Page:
Severn Trent rejects second takeover offer

 
Suzie Neuwirth
FTSE 100-listed Severn Trent yesterday rejected a £4.96bn takeover offer from LongRiver Partners, saying the bid fails to reflect the utility firm’s long-term value or future potential.

Severn Trent said that the consortium, which comprises Borealis Infrastructure Management, the Kuwait Investment Office and UK

pension fund the Universities Superannuation Scheme, had offered 2,079.49p per share. The utility firm rejected an initial approach of an undisclosed value from the consortium last month.

Michael Rolland, president and chief executive of Borealis, said that the consortium was “surprised and disappointed” at Severn Trent’s rejection of its bid, which it said offered “certain and compelling value to Severn Trent’s shareholders”.

Severn Trent’s shares edged down 0.3 per cent following the news. “The modest share price reaction suggests that the market believes a deal remains a possibility before the ‘put up or shut up’ deadline on 11 June,” said broker Charles Stanley.

ADVISERS SEVERN TRENT

ALAN BROWN
DEUTSCHE BANK

THEIR second bid may have been knocked out, but the consortium remains in the ring, with a third offer for Severn Trent widely expected before the 11 June deadline. Deutsche Bank, led by Alan Brown and James Agnew, and RBC Capital Markets, headed up by Dai Clement, are advising the bidders.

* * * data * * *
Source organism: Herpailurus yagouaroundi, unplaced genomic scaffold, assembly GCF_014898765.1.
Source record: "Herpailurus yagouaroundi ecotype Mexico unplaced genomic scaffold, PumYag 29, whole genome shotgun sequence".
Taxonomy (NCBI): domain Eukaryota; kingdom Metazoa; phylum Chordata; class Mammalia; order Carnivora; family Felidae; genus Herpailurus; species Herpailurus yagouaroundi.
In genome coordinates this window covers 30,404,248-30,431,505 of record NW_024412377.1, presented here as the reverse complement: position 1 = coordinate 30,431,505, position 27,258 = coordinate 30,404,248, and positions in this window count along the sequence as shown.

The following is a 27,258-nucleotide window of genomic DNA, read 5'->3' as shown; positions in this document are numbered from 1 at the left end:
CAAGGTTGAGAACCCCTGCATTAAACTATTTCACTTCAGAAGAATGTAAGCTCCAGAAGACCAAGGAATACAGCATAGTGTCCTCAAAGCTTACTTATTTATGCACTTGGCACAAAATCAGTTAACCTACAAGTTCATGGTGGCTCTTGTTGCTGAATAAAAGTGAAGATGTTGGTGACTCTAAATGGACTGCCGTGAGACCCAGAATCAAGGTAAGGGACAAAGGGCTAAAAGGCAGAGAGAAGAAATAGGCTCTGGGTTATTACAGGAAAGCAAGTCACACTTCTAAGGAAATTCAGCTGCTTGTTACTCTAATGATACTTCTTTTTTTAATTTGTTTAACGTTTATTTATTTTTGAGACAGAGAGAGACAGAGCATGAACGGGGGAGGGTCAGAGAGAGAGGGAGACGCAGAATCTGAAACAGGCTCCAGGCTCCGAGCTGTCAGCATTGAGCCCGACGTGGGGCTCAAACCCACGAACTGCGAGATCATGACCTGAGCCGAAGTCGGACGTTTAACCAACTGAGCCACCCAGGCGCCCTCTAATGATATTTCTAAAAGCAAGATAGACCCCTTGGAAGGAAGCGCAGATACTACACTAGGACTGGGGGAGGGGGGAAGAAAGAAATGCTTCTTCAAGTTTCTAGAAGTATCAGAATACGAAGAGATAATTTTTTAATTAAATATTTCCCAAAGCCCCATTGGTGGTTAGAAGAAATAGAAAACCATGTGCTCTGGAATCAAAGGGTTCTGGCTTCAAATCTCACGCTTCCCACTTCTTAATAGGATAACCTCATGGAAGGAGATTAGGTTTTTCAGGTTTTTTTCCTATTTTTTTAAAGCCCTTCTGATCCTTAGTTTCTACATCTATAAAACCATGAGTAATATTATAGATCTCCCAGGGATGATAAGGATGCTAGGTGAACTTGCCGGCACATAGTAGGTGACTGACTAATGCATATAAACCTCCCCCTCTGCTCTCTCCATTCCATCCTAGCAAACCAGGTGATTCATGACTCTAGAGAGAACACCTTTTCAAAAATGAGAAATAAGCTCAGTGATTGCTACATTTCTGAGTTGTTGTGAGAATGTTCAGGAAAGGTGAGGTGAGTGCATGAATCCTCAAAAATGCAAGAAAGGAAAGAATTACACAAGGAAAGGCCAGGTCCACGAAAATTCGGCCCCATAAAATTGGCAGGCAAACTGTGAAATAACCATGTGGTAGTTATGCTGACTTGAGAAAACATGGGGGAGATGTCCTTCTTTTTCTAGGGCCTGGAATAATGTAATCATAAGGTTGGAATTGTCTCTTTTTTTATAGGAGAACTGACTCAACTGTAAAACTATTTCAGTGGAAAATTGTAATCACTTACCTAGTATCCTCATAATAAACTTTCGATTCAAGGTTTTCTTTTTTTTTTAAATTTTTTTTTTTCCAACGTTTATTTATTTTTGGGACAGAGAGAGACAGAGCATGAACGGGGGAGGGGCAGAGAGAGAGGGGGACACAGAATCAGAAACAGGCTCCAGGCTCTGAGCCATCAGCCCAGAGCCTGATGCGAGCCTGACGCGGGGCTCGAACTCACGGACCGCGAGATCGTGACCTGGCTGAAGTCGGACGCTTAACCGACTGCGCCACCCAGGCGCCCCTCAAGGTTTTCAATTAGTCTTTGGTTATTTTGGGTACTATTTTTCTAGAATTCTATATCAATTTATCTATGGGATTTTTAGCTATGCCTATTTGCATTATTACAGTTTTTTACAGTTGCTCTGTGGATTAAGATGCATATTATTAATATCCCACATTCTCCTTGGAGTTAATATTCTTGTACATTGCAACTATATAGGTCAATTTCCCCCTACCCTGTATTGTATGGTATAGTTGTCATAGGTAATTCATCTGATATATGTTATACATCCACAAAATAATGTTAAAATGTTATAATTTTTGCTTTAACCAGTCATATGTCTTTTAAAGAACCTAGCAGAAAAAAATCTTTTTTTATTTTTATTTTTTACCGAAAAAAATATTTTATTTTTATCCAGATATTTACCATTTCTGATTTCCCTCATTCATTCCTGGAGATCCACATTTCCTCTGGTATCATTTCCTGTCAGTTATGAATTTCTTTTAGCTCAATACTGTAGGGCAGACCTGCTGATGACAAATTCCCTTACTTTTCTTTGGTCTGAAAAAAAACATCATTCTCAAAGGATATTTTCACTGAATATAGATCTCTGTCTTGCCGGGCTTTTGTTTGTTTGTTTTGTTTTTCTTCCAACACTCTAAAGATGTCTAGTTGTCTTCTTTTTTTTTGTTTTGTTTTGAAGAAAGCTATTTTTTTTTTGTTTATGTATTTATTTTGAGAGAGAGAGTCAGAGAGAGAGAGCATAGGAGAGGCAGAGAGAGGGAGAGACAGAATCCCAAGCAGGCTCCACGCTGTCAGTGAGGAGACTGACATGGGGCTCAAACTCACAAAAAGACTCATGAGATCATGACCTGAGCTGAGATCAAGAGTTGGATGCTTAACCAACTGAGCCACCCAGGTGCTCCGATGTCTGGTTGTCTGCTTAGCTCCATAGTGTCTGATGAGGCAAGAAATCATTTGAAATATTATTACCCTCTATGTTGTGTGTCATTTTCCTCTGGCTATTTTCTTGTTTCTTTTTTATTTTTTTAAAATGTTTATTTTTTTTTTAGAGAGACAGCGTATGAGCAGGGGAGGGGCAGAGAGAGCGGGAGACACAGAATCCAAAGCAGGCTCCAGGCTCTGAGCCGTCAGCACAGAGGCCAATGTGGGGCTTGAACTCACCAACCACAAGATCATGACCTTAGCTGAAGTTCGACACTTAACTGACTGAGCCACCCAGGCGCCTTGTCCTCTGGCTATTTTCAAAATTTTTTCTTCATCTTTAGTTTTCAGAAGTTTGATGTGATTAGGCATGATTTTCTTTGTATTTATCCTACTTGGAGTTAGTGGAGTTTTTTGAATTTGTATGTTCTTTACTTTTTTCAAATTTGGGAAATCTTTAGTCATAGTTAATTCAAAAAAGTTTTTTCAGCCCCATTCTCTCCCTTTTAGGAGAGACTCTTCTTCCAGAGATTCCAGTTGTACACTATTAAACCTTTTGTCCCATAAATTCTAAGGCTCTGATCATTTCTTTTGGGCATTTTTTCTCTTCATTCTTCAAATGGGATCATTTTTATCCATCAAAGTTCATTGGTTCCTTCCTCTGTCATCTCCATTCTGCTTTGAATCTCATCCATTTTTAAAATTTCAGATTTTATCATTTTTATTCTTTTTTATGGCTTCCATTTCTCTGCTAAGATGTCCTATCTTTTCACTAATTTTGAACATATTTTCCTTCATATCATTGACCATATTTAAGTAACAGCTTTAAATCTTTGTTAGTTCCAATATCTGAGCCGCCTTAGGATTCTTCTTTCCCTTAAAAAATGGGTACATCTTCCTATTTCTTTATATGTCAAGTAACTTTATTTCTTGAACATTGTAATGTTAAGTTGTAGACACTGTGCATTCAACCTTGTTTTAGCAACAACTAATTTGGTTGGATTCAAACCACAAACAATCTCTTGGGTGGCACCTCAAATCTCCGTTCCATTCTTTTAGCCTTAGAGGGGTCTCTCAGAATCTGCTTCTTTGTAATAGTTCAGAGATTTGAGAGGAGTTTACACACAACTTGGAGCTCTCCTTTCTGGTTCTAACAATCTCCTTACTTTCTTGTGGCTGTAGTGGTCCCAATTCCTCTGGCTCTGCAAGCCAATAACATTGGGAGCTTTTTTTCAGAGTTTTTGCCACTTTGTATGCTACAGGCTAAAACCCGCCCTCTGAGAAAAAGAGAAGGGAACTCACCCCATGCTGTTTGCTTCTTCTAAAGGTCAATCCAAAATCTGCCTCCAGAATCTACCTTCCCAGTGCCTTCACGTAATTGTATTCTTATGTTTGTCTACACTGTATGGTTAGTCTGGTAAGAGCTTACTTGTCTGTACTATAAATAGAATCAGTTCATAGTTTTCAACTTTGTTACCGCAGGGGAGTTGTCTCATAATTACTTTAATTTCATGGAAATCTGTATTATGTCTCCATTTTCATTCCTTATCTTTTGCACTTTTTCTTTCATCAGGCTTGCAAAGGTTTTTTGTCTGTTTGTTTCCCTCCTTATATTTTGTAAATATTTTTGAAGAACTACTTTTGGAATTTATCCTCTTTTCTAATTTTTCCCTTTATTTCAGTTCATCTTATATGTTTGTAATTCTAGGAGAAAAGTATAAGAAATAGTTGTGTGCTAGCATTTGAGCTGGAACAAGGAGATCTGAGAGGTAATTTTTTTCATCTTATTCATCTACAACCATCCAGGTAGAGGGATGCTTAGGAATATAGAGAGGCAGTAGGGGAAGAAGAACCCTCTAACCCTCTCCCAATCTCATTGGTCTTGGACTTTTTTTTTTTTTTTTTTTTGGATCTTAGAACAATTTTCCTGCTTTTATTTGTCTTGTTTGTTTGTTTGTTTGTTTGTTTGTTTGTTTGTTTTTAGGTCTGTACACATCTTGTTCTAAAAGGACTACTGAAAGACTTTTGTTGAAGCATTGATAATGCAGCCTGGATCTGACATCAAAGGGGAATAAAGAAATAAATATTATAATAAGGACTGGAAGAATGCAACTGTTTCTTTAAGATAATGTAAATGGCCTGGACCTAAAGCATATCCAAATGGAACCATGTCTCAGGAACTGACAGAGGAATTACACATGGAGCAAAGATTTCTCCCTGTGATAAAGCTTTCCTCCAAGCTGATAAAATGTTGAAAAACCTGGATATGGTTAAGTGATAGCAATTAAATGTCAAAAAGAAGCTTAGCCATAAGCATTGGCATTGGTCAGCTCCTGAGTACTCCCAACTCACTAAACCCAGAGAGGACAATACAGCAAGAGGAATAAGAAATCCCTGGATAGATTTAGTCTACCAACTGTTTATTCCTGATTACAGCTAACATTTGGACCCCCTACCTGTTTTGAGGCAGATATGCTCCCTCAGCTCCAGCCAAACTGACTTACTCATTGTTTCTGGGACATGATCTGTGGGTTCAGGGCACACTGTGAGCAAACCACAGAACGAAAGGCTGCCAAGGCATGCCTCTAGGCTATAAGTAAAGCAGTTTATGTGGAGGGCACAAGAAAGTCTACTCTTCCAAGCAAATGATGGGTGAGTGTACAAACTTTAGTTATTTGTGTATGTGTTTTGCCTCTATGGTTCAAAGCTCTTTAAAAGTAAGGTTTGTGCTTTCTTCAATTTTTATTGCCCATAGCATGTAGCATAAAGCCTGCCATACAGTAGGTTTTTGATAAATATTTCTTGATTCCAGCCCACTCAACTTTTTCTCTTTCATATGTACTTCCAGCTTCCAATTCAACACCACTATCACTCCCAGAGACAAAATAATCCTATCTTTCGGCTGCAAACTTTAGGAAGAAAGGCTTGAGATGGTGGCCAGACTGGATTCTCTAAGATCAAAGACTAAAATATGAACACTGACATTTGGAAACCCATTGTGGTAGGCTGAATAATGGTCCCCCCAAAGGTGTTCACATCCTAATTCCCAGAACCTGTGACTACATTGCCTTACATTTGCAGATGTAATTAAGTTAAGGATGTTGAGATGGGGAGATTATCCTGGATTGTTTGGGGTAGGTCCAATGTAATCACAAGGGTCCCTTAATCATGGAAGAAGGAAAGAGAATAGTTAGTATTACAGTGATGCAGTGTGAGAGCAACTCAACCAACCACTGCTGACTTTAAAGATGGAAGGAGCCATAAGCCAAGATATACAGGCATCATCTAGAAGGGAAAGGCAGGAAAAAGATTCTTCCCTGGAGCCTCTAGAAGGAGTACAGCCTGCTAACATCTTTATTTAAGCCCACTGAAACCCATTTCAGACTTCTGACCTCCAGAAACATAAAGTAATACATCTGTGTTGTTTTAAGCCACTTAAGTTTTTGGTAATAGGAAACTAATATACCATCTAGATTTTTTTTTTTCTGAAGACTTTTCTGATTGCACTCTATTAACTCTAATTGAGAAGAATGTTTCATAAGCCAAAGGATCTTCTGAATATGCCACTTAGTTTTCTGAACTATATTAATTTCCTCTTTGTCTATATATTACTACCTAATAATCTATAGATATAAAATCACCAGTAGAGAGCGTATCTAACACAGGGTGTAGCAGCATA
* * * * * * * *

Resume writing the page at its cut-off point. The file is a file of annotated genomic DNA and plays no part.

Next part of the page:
Brown has been co-head of Deutsche Bank’s Global Natural Resources Group since 2008 and has advised on a number of deals including National Grid’s £3.3bn rights issue. Agnew is chairman of UK corporate broking and joined Deutsche Bank in 2002 from Merrill Lynch. He has over 20 years’ experience in corporate broking and has advised on the acquisition of Arriva by Deutsche Bahn, Kraft’s acquisition of Cadbury, Old Mutual on its offer for Skandia, DP World on its offer for P&O and Scottish and Newcastle on the offer by Carlsberg/Heineken.

Rothschild and Citi are advising Severn Trent on the takeover approach, led by Crispin Wright and Simon Lindsay respectively. Citi’s Lindsay was one of the key bankers working on the long-feted Glencore Xstrata merger.

Herbert Smith acted as legal counsel for the water supplier, with Stephen Wilkinson heading up the team. Wilkinson is global head of M&A at the law firm and has 20 years’ experience advising on a range of major listed and other international companies on mergers and acquisitions, joint ventures, demergers and other corporate transactions and wider governance issues.